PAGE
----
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Homework Help: What is the maximum height achieved by the projectile?

  1. Oct 12, 2004 #1
    I have a question from my practice test that is supposed to be on our midterm, so I want to make sure I am doing it right!

    A 10kg projectile is launched from the wall of a canyon at an angle of 30 degrees above the horizon with a velocity of 100m/s. The wall is 1500m above the canyon floor.
    a)what is the maximum height achieved by the projectile?
    b)what is the impact velocity with the canyon floor?

    So, I did part a and I found the x and y components of v...vsin30 and vcos30.
    I then found the time and used it it the equation y=Voyt + 1/2at^2 and I got y=128m

    So, for part b which equation do I use? If I use pythagorean theorem the answer is 100m/s which is the same as the initial. Is that right? Or do I need to use a different equation?
     
  2. jcsd
  3. Oct 12, 2004 #2

    Pyrrhus

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    why don't you use conservation of mechanical energy?

    [tex] \Delta K + \Delta \Omega = 0 [/tex]

    For max height, you know Vy = 0, and Vx is constant, so use that. There is gravitational potential energy. You could do it with kinematics, but why bother?
     
  4. Oct 12, 2004 #3
    Because, we have not learned that yet so I can't use the equation
     
  5. Oct 12, 2004 #4
    Hmmm, big no on that.

    You split the velocity into x-y components which is good, but your choice of formular for part 1 is somewhat questionable. See the question have not given you how long the bullet stays in the air, and therefore you would have 2 unknowns in d=ut + 1/2 at^2. it's still doable but take much more effort in figuring out the t.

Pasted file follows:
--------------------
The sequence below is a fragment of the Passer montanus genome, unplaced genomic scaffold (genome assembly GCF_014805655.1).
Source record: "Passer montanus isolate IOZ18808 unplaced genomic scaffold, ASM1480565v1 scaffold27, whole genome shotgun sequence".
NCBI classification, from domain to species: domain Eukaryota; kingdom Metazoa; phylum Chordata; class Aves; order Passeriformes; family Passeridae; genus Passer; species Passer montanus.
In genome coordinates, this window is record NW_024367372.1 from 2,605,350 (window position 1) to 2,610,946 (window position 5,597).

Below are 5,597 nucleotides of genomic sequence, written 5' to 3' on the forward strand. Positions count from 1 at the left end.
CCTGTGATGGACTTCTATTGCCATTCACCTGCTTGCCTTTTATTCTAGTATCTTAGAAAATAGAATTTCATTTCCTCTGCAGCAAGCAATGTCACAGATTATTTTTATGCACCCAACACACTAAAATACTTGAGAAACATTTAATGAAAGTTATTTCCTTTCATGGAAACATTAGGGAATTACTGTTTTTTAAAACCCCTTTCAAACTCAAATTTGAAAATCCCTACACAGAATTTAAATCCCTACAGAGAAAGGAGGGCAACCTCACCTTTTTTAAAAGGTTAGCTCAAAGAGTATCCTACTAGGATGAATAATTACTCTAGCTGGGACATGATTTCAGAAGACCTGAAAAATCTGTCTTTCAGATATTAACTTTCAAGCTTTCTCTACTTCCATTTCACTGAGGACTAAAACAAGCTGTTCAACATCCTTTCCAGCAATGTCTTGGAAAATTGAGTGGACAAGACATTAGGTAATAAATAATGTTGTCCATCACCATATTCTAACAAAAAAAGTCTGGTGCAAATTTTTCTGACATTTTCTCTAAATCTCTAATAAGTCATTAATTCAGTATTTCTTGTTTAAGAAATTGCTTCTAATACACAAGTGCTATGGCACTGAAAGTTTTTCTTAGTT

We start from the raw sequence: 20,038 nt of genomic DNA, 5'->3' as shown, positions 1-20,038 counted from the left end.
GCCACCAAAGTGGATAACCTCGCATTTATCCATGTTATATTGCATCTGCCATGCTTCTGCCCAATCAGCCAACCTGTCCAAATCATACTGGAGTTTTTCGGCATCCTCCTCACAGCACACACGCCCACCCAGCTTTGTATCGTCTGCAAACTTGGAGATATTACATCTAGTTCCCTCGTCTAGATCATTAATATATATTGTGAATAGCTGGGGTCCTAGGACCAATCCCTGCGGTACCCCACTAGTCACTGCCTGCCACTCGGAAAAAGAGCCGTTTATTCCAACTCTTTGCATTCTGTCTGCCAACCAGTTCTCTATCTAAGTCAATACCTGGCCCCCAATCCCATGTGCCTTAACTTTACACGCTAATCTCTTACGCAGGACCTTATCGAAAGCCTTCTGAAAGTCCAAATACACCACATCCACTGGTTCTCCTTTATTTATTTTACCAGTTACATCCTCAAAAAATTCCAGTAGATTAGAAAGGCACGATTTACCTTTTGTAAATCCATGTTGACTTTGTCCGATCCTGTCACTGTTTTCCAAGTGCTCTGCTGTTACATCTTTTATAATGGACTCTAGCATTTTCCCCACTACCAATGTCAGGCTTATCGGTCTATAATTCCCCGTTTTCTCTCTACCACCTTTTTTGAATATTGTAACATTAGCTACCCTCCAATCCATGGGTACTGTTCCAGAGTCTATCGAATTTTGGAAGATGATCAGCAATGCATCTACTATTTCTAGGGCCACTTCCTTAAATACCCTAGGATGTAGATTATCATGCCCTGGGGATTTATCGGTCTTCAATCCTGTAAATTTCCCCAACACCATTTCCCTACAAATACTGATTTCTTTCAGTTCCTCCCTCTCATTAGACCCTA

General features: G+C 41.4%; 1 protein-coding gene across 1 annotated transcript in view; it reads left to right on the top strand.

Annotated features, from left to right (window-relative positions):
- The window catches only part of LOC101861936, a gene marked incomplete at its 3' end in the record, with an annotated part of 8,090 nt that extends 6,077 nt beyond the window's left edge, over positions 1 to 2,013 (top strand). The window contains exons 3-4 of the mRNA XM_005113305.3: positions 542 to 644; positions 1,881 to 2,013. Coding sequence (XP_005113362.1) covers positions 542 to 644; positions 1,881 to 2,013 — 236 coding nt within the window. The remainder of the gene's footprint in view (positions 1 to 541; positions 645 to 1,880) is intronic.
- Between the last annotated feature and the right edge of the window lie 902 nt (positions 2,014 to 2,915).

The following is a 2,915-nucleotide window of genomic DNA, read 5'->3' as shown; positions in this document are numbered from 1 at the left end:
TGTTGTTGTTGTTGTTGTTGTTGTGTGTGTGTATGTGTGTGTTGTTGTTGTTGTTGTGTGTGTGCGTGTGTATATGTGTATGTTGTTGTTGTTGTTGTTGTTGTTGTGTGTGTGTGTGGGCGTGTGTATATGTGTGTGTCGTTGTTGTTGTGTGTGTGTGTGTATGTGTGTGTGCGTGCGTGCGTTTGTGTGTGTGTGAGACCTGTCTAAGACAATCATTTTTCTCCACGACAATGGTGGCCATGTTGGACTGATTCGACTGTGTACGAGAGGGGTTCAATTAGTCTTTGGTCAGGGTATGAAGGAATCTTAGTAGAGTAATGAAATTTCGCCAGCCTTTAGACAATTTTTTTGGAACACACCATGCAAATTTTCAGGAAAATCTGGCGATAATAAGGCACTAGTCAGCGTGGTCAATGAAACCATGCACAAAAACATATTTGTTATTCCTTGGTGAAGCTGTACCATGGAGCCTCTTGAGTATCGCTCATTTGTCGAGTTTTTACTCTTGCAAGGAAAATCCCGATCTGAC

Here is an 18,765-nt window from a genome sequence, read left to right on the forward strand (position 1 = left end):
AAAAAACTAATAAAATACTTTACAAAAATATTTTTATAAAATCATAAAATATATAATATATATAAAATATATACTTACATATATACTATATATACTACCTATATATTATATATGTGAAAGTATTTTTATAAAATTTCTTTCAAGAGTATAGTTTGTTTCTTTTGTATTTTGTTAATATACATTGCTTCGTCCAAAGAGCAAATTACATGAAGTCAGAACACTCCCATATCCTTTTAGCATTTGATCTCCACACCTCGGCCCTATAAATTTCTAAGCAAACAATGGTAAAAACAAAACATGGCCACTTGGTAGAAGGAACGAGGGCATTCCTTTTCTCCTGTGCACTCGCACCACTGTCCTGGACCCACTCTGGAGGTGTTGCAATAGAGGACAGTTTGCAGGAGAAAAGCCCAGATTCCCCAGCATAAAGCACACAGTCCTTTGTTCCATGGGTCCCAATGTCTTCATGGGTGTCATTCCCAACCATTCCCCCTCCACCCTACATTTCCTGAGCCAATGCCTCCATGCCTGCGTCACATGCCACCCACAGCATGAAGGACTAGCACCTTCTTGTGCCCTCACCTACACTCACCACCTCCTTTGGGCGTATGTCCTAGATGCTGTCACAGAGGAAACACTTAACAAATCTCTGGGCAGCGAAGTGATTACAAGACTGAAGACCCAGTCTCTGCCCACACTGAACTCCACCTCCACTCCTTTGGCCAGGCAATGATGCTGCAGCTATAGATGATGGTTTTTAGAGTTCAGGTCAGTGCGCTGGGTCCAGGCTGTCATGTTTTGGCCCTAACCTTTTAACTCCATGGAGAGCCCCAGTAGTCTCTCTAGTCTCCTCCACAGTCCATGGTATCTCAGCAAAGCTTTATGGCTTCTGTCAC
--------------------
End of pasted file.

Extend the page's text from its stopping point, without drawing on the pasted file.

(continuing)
Since you're only asked to figure out the height, just consider everyting in y direction. Try instead using v^2 = u^2 +2ad. (v==>final velocity, u ==> initial velocity, a ==> acceleration due to gravity, negative because it's trying to stop the bullet, d ==> distance) set v = 0 since the highest point is when the bullet is no longer going up. and give it a try. (you should get some 500ish answer)

    for part b, use the same equation, but set u = 0 since you're calculating the velocity of bullet going from the top of the arc to the ground in the y direction. set d = the answer you have from part a + height of the wall, a = acceleration due to gravity, postive this time because it's accelerating the bullet.

    after you figure out the final velocity in y direction, you can just add it with the x-direction velocity (which haven't changed) using pythagorean theorem.


    Hope that helps
     
  6. Oct 12, 2004 #5

    Pyrrhus

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    Well in that case, Remember Vy = 0 at max height. if you found the time at max height, then plug it back, show me how you found the time at max height, so i can see if its ok. By the way you got an initial position, Yo = 1500 m
     
  7. Oct 12, 2004 #6
    Ok so I figured out the height w/o using the time,
    V^2 = Vi^2 +2ay and I still get 128m
    Then I used the same equation to get the final velocity of y and I set the initial velocity to 0 and I got 179m/s,

    Then I used the pythagorean theorem to get the final velocity 199m/s

    Does that seem right?
     
  8. Oct 12, 2004 #7

    Pyrrhus

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    You're not taking into account the initial Y.
     
  9. Oct 12, 2004 #8
    I used the same Vx because it stays constant right? Vcos30= 87m/s
     
  10. Oct 12, 2004 #9

    Pyrrhus

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    Vx stays constant, yes
     
  11. Oct 12, 2004 #10
    So, was my answer right or am I still doing something wrong inthe final equation?
     
  12. Oct 12, 2004 #11
    yeah, that's about right, I forgot the Sin whe I did my sketch.
     
  13. Oct 12, 2004 #12
    I did take into account the initial y... I added it to the y I found in part a for the equation to find the final velocity of y
     
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